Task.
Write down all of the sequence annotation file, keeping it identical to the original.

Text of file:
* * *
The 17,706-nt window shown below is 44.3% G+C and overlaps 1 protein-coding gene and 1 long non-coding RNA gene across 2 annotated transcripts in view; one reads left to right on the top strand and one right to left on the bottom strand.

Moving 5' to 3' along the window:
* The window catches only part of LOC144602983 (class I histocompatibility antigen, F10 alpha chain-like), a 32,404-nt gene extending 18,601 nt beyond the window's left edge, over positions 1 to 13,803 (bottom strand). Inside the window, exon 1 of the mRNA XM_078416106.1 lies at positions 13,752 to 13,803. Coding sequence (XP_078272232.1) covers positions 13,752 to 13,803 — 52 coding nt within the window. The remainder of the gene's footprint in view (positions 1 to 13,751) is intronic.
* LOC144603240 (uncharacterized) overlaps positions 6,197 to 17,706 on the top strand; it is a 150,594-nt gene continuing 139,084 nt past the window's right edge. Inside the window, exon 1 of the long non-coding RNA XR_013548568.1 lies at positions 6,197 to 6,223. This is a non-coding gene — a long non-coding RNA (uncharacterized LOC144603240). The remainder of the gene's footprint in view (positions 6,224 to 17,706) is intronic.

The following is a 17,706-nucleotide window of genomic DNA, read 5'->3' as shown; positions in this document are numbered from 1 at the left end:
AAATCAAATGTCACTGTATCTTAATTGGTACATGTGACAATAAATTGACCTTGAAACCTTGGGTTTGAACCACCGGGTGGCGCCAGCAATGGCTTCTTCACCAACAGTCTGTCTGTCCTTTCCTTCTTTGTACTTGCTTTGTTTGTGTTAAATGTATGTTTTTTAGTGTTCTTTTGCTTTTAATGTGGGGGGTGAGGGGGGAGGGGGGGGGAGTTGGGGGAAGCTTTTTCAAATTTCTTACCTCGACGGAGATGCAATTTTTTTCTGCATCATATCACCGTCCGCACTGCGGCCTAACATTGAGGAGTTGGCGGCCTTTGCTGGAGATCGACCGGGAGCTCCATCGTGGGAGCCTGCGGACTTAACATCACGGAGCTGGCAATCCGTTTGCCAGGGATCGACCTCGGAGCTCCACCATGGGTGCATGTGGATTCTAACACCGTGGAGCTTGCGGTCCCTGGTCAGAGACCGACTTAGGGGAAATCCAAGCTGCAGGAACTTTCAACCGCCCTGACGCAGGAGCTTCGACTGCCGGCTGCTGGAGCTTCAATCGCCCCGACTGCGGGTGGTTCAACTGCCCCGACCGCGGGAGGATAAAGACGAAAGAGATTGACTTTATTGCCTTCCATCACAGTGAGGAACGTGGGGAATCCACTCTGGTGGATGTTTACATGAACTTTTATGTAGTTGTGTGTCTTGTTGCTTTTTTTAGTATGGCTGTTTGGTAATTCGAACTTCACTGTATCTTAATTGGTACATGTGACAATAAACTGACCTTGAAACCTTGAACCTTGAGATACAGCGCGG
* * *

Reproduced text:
The 17,706-nt window shown below is 44.3% G+C and overlaps 1 protein-coding gene and 1 long non-coding RNA gene across 2 annotated transcripts in view; one reads left to right on the top strand and one right to left on the bottom strand.

Moving 5' to 3' along the window:
* The window catches only part of LOC144602983 (class I histocompatibility antigen, F10 alpha chain-like), a 32,404-nt gene extending 18,601 nt beyond the window's left edge, over positions 1 to 13,803 (bottom strand). Inside the window, exon 1 of the mRNA XM_078416106.1 lies at positions 13,752 to 13,803. Coding sequence (XP_078272232.1) covers positions 13,752 to 13,803 — 52 coding nt within the window. The remainder of the gene's footprint in view (positions 1 to 13,751) is intronic.
* LOC144603240 (uncharacterized) overlaps positions 6,197 to 17,706 on the top strand; it is a 150,594-nt gene continuing 139,084 nt past the window's right edge. Inside the window, exon 1 of the long non-coding RNA XR_013548568.1 lies at positions 6,197 to 6,223. This is a non-coding gene — a long non-coding RNA (uncharacterized LOC144603240). The remainder of the gene's footprint in view (positions 6,224 to 17,706) is intronic.

The following is a 17,706-nucleotide window of genomic DNA, read 5'->3' as shown; positions in this document are numbered from 1 at the left end:
AAATCAAATGTCACTGTATCTTAATTGGTACATGTGACAATAAATTGACCTTGAAACCTTGGGTTTGAACCACCGGGTGGCGCCAGCAATGGCTTCTTCACCAACAGTCTGTCTGTCCTTTCCTTCTTTGTACTTGCTTTGTTTGTGTTAAATGTATGTTTTTTAGTGTTCTTTTGCTTTTAATGTGGGGGGTGAGGGGGGAGGGGGGGGGAGTTGGGGGAAGCTTTTTCAAATTTCTTACCTCGACGGAGATGCAATTTTTTTCTGCATCATATCACCGTCCGCACTGCGGCCTAACATTGAGGAGTTGGCGGCCTTTGCTGGAGATCGACCGGGAGCTCCATCGTGGGAGCCTGCGGACTTAACATCACGGAGCTGGCAATCCGTTTGCCAGGGATCGACCTCGGAGCTCCACCATGGGTGCATGTGGATTCTAACACCGTGGAGCTTGCGGTCCCTGGTCAGAGACCGACTTAGGGGAAATCCAAGCTGCAGGAACTTTCAACCGCCCTGACGCAGGAGCTTCGACTGCCGGCTGCTGGAGCTTCAATCGCCCCGACTGCGGGTGGTTCAACTGCCCCGACCGCGGGAGGATAAAGACGAAAGAGATTGACTTTATTGCCTTCCATCACAGTGAGGAACGTGGGGAATCCACTCTGGTGGATGTTTACATGAACTTTTATGTAGTTGTGTGTCTTGTTGCTTTTTTTAGTATGGCTGTTTGGTAATTCGAACTTCACTGTATCTTAATTGGTACATGTGACAATAAACTGACCTTGAAACCTTGAACCTTGAGATACAGCGCGG